Finally, he says, “We’re in the second year of an anticorruption campaign in China, and the kingpin in that campaign is Zhou Yongkang.” Formerly a senior party official, Zhou became quite wealthy through his involvement with SOEs. There has been a great deal of examination of his business dealings, and this is affecting the operations of Chinese SOEs abroad, according to Houlden. In addition to the corruption issue, he says, “the consequences of making a really bad investment are much more serious in China than they are in Canada.”

It is because China is out of the market, that the asset buying spree makes sense. However, says Houlden, “The Chinese will be back. They have the deepest pockets of anybody, and they are the biggest importers of petroleum.”

Shortly after the interview with Houlden, a senior Chinese diplomat, Calgary based consul general Wang Xinping, told a newspaper that China’s state-controlled energy firms were struggling to turn a profit in Canada – in part because of Ottawa’s immigration laws. Mr. Wang said China’s SOEs want to bring in their own employees to reduce costs. Ottawa has been unwilling to issue the work permits the companies asked for; this made it harder for Chinese companies to develop their projects profitably.[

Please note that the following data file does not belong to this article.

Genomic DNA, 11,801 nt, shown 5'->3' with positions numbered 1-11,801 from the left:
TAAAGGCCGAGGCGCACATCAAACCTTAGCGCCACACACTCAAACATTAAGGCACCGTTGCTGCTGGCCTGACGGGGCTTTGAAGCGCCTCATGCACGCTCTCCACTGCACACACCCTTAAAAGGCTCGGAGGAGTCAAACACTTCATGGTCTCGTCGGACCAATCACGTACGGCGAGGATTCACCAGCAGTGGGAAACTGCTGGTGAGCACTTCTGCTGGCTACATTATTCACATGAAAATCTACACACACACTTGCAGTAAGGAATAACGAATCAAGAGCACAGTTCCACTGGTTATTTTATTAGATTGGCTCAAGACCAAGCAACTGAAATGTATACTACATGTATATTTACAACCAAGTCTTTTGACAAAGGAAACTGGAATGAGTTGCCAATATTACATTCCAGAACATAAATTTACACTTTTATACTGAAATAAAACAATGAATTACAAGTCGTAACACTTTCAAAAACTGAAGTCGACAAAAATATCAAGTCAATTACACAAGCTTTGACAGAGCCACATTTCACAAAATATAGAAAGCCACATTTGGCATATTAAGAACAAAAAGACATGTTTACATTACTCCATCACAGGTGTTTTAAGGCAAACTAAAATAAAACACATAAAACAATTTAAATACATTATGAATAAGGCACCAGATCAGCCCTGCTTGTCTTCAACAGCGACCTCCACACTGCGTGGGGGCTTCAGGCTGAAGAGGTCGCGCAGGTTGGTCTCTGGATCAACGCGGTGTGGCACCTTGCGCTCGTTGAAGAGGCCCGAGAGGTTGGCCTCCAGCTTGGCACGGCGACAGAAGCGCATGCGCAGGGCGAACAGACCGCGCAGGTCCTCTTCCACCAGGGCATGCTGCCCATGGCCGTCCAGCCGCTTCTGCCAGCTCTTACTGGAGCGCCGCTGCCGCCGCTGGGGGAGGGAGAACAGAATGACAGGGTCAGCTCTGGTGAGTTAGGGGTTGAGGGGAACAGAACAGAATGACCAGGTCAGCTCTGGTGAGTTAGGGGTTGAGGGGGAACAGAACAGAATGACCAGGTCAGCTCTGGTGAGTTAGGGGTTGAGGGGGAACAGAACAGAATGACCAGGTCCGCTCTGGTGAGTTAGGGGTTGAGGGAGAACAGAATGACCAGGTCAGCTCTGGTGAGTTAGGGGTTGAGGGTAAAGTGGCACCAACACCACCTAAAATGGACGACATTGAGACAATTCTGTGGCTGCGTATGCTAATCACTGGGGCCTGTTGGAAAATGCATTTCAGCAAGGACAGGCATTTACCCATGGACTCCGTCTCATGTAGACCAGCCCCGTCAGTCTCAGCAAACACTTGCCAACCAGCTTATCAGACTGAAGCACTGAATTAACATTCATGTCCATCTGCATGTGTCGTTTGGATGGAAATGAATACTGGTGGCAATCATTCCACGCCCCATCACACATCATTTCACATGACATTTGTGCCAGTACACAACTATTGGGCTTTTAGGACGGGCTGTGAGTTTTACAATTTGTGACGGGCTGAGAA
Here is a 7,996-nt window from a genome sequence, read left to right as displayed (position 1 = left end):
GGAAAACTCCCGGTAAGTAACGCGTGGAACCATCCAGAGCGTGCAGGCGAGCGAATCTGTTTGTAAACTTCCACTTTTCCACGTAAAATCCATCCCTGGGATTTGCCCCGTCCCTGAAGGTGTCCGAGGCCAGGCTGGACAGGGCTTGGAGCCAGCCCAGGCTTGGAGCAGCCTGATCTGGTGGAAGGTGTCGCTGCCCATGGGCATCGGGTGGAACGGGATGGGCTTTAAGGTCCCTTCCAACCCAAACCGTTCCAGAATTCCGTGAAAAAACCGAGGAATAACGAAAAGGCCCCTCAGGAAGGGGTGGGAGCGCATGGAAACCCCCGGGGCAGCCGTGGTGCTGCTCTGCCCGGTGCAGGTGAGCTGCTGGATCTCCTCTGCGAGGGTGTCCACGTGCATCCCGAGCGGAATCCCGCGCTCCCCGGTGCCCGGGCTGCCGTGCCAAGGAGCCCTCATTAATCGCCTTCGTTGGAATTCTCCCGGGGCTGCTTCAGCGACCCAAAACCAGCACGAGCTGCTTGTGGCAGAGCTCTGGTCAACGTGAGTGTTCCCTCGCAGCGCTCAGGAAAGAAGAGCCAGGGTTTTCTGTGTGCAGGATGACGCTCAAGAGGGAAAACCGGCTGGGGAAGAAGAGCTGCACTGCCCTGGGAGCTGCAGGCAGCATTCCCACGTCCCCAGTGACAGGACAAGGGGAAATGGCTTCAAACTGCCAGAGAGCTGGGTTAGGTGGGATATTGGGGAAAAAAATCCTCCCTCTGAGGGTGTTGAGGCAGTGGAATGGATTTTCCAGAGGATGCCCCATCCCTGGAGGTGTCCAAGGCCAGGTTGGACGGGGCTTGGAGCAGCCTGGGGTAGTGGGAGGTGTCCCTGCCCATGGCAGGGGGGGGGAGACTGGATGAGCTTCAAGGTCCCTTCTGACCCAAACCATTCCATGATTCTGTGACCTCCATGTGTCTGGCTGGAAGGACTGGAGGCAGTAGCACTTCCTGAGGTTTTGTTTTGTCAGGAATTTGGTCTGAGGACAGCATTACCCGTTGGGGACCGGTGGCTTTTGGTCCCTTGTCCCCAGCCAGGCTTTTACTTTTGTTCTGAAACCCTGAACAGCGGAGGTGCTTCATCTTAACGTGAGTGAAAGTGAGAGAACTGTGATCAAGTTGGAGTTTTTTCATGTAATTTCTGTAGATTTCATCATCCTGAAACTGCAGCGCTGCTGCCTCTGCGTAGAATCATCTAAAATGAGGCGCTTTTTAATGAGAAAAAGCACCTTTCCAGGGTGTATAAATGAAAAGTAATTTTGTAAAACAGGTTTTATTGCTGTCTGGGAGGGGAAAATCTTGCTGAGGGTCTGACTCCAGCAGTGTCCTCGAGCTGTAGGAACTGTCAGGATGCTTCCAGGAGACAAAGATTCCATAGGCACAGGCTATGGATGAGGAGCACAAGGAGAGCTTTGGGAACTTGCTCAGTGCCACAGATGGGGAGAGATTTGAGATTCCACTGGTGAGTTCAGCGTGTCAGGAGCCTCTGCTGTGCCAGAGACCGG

Bottom Line: Although M&A investment in the oilsands is down, investment in just about every other hydrocarbon asset in the WCSB is at historically remarkable levels. To a large degree, that is because Canadian oil and gas plays are more profitable than their American counterparts – especially given the recent decline in the loonie compared to the greenback. More importantly, petroleum properties in Western Canada are stable and offer better value. Of 31 North American plays that pay out in 2.5 years or less, 25 are Canadian. In addition, the Western provinces often provide royalty holidays as incentives to drill.

Also, of course, the WCSB is a huge geological basin with the most diverse resource base on the planet. This makes it a particularly attractive place to invest in oil and gas, and this year investors have placed large sums in the sector. The shares of Canada’s public oil companies are barely higher than they were two years ago. Fanned by the winds of historically low interest rates, they are using debt to acquire and develop attractive conventional assets. Not everyone is so optimistic, however. Citing lower oil prices and uncertainty around pipeline construction, the Canadian Association of Oilwell Drilling Contractors (CAODC) expects drilling in the basin to drop 10% next year.

Private investors are even more enthusiastic. If you prorate the numbers in the Annapolis report to the end of 2014, private interests are almost certain to invest more in the basin than the $3.8 billion they did during the 2008 economic crisis. Stories are still circulating about private investors who made killings by putting money into energy assets in those grim days. Will today’s private investors do the same? If so, it will be another enticement for China’s SOEs to come back to the table.

“You can’t ignore them,” Houlden says. “China will be back.”